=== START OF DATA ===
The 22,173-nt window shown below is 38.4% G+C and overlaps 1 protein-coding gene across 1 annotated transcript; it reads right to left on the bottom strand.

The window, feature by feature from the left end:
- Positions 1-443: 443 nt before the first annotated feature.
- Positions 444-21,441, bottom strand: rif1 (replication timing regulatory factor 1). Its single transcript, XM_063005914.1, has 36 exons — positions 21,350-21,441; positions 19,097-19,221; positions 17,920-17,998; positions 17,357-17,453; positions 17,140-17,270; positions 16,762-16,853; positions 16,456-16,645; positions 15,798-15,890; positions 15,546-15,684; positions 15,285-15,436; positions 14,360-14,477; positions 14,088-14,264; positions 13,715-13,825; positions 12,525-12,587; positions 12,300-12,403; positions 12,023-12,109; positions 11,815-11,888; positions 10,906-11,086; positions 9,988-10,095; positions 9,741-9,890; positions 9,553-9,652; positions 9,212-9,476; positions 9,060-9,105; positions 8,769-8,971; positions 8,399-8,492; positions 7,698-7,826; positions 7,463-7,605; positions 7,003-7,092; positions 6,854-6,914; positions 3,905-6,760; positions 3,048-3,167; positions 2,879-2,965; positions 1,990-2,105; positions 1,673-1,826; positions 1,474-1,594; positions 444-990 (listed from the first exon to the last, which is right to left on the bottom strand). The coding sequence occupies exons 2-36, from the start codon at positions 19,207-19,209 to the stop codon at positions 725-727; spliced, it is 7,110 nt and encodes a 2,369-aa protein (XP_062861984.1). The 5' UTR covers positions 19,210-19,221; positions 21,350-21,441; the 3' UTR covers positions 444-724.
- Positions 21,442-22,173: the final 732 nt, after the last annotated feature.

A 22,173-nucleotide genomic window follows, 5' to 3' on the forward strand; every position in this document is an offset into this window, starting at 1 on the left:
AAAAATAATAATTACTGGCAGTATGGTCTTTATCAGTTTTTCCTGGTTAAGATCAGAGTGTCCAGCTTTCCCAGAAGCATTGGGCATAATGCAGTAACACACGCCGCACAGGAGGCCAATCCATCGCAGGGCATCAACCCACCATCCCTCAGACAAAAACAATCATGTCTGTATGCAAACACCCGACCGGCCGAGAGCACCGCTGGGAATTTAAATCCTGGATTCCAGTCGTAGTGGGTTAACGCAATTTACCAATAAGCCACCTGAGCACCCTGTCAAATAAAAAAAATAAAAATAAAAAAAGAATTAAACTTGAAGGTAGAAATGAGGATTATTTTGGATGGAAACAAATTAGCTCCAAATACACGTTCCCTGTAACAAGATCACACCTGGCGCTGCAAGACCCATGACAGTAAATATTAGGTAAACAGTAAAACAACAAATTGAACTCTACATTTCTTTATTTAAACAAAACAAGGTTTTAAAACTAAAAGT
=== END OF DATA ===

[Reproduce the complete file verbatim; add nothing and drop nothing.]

The 22,173-nt window shown below is 38.4% G+C and overlaps 1 protein-coding gene across 1 annotated transcript; it reads right to left on the bottom strand.

The window, feature by feature from the left end:
- Positions 1-443: 443 nt before the first annotated feature.
- Positions 444-21,441, bottom strand: rif1 (replication timing regulatory factor 1). Its single transcript, XM_063005914.1, has 36 exons — positions 21,350-21,441; positions 19,097-19,221; positions 17,920-17,998; positions 17,357-17,453; positions 17,140-17,270; positions 16,762-16,853; positions 16,456-16,645; positions 15,798-15,890; positions 15,546-15,684; positions 15,285-15,436; positions 14,360-14,477; positions 14,088-14,264; positions 13,715-13,825; positions 12,525-12,587; positions 12,300-12,403; positions 12,023-12,109; positions 11,815-11,888; positions 10,906-11,086; positions 9,988-10,095; positions 9,741-9,890; positions 9,553-9,652; positions 9,212-9,476; positions 9,060-9,105; positions 8,769-8,971; positions 8,399-8,492; positions 7,698-7,826; positions 7,463-7,605; positions 7,003-7,092; positions 6,854-6,914; positions 3,905-6,760; positions 3,048-3,167; positions 2,879-2,965; positions 1,990-2,105; positions 1,673-1,826; positions 1,474-1,594; positions 444-990 (listed from the first exon to the last, which is right to left on the bottom strand). The coding sequence occupies exons 2-36, from the start codon at positions 19,207-19,209 to the stop codon at positions 725-727; spliced, it is 7,110 nt and encodes a 2,369-aa protein (XP_062861984.1). The 5' UTR covers positions 19,210-19,221; positions 21,350-21,441; the 3' UTR covers positions 444-724.
- Positions 21,442-22,173: the final 732 nt, after the last annotated feature.

A 22,173-nucleotide genomic window follows, 5' to 3' on the forward strand; every position in this document is an offset into this window, starting at 1 on the left:
AAAAATAATAATTACTGGCAGTATGGTCTTTATCAGTTTTTCCTGGTTAAGATCAGAGTGTCCAGCTTTCCCAGAAGCATTGGGCATAATGCAGTAACACACGCCGCACAGGAGGCCAATCCATCGCAGGGCATCAACCCACCATCCCTCAGACAAAAACAATCATGTCTGTATGCAAACACCCGACCGGCCGAGAGCACCGCTGGGAATTTAAATCCTGGATTCCAGTCGTAGTGGGTTAACGCAATTTACCAATAAGCCACCTGAGCACCCTGTCAAATAAAAAAAATAAAAATAAAAAAAGAATTAAACTTGAAGGTAGAAATGAGGATTATTTTGGATGGAAACAAATTAGCTCCAAATACACGTTCCCTGTAACAAGATCACACCTGGCGCTGCAAGACCCATGACAGTAAATATTAGGTAAACAGTAAAACAACAAATTGAACTCTACATTTCTTTATTTAAACAAAACAAGGTTTTAAAACTAAAAGT